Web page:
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"The mass of men lead lives of quiet desperation. What is called resignation is confirmed desperation. " - Henry David Thoreau

Postulate a lonely man. He has already accomplished his dreams in life. And he is married to a woman whom he worships. He has a beautiful baby son, whom he adores. The wife hates this man, though. She is depressed, and constantly anxious when in the company of the man. Perhaps he beats her, perhaps he yells at her, or perhaps he simply tries too hard. Posit whichever makes the most sense to you, but reality is often surprising in its lack of a need for justification, particularly when emotions are concerned. This lonely man has nothing more he hopes for in his life, other than to grow old with his family, and love them, and be loved in return. But the wife is unable to live with this. She desires other company, seeks something more in life. This man tries his hardest to endear himself to her, but she has long since lost all love and attraction for him, and his attempts merely earn contempt. She wants to leave, go far away, and take their precious son. She wants a new life, away from him. She has had her fill of him, and realized he is not the man whom she thought him to be.

This man is full of confusion and desperation. He tries to communicate, to mend, to appease, but nothing helps. Eventually, resigned, he realizes that she wants nothing to do with him any more, and he cannot change deep convictions forged with a will of iron such as she posseses.

Though hurt, he truly desires that she be happy. He especially desires that his son be happy. So what is the noble course? To continue on in his life, supporting the lost and distant son? He can provide for the son, as it is unlikely the wife could support herself and her son well. And it would give him comfort to know he was saving his son from poverty. But the memories of the smiles, of both former lover and son. Knowing the smiles of his son were changing, daily, aging into childhood, into adolescence, into manhood. And his sole exposure to them will be periodic snapshots of a growing son. A son who vaguely remembers horsey rides and picnics and play sessions with a father, a man who helps him and his mother. But he calls a new man father now, and it's so confusing to have two fathers. There is the father he lives with, with his mother, who may try to be a good father, may be abusive, may be perfect, may be perfectly horrible. But this new father is who the son sees daily and grows to know as Father. And there is the sad man who sends him money. The man who tells him how much he loves his son, but the son can only vaguely remember the father, and feel confusion and hurt. Why did this father abandon him? Perhaps it's easier to just accept his fathers money, tolerate his visits from far away, periodically, and hate him in private.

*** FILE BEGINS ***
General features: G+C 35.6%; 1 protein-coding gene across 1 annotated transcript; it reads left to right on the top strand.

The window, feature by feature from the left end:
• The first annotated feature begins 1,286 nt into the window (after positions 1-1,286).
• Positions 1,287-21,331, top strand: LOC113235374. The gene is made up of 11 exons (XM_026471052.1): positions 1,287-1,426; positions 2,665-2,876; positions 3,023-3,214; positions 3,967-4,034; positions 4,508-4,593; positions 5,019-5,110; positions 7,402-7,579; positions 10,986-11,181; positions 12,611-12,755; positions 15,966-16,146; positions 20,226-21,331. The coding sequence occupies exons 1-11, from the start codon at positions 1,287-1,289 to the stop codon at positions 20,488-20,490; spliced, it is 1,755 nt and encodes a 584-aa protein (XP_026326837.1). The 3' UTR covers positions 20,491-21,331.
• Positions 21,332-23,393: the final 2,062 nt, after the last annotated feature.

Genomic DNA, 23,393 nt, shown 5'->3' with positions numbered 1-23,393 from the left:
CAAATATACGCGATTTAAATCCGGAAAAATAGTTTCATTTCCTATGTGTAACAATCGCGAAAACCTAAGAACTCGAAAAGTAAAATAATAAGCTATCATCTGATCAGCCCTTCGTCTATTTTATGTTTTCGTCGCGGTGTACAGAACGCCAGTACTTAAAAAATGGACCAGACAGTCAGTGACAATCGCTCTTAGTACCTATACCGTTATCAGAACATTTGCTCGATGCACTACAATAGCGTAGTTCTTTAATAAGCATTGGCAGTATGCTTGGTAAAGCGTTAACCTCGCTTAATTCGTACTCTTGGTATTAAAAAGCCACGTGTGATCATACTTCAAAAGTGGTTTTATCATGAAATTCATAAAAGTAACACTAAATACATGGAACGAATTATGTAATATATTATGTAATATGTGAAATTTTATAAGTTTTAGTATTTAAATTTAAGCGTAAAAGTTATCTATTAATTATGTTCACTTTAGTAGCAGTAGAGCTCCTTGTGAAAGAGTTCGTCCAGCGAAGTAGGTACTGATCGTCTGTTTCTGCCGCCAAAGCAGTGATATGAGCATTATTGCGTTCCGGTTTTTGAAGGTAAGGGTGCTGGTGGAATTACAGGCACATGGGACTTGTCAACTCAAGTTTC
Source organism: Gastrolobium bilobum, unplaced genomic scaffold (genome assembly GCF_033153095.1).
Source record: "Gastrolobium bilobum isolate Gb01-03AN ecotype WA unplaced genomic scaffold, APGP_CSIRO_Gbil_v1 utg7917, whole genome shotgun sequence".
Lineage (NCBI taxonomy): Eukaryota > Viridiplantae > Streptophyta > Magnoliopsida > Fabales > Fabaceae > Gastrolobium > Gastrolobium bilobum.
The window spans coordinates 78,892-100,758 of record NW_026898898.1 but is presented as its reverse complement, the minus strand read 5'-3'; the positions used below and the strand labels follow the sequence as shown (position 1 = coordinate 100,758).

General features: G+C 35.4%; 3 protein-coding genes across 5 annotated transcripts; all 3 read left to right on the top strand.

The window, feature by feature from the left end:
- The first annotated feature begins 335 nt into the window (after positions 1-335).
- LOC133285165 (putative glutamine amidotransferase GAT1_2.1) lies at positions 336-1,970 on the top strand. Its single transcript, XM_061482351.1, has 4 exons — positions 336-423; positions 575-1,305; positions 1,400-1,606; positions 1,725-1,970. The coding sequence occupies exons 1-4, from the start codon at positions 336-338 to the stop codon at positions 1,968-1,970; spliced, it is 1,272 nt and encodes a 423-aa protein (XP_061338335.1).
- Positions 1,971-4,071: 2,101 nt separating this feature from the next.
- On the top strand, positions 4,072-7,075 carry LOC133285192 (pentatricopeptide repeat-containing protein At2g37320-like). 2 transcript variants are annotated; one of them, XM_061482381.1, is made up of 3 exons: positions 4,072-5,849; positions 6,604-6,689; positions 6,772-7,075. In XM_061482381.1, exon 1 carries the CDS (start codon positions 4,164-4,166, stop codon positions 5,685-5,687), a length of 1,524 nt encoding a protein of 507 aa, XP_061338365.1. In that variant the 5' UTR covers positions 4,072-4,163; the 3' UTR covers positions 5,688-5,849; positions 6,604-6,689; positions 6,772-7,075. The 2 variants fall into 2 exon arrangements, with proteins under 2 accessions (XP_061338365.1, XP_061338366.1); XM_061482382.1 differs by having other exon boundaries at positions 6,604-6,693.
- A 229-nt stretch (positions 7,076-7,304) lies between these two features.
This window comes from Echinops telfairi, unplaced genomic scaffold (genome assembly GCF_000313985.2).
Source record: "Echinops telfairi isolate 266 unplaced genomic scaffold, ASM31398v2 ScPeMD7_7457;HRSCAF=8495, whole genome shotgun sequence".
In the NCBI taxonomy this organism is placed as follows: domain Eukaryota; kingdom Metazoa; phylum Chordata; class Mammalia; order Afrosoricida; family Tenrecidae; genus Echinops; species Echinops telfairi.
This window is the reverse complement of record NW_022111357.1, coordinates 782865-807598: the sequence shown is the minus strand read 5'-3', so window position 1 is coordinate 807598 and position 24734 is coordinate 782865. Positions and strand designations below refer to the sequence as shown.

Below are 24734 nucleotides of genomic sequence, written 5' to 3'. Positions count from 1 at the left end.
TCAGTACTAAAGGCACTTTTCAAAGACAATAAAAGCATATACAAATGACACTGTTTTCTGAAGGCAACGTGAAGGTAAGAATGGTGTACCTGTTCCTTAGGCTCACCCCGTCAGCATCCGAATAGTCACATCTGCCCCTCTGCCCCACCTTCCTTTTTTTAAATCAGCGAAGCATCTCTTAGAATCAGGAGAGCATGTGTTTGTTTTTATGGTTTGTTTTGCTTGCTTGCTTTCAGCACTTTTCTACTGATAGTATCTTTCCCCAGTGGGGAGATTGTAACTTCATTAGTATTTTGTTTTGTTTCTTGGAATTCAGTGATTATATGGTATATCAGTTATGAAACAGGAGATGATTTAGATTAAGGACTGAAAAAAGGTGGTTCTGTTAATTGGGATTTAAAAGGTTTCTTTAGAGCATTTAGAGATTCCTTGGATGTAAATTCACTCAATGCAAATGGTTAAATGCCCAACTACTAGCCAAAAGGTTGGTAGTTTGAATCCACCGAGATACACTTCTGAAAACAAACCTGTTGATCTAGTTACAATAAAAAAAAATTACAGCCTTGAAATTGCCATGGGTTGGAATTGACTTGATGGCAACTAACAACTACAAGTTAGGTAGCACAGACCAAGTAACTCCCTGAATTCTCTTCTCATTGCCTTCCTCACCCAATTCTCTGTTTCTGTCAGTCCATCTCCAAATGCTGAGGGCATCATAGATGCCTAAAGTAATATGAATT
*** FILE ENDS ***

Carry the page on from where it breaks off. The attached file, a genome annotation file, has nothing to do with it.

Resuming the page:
The mother, meanwhile, has a difficult time, as well. She moves on in life. Perhaps she eventually realizes how much the former husband cared for her. Probably she remembers him for the rest of her days as the man who she was always sad with. Maybe leaving him was a mistake. Or maybe she goes elsewhere, and finds someone she truly loves, and lives a happy life. The former husband is relegated to at best, a faint memory, and at worst, the man who made her miserable for years of her life, though she can't really explain how he made her miserable.

Is this the noble action for this lonely man? It is a tragedy, certainly. A long, painful horror for the man, losing everything he had hoped for, and watching the ones he loves fade away from his life.

Perhaps anticipation of this horror sparks meditation in this man. He reads philosophy. He searches for a meaning. And all he can find in his searches for enlightenment is a reaffirmation of his love for his family. Fight to keep his family going. He refuses to believe his wife could be happier without him. "It must be a depression. It must be something she seeks in herself, because I am trying to be everything to her." Is it this? Or is he fooling himself? Is it too painful to accept that he isn't sufficient?

What is noble? To let her go? To give her his blessing? To try not to lose his son to inevitability? To struggle on, without them, leaving a bitter taste in the mental palate of those he loves? Or would it be noble to fight on, try to keep the marriage alive, to the continued emotional pain of his wife?

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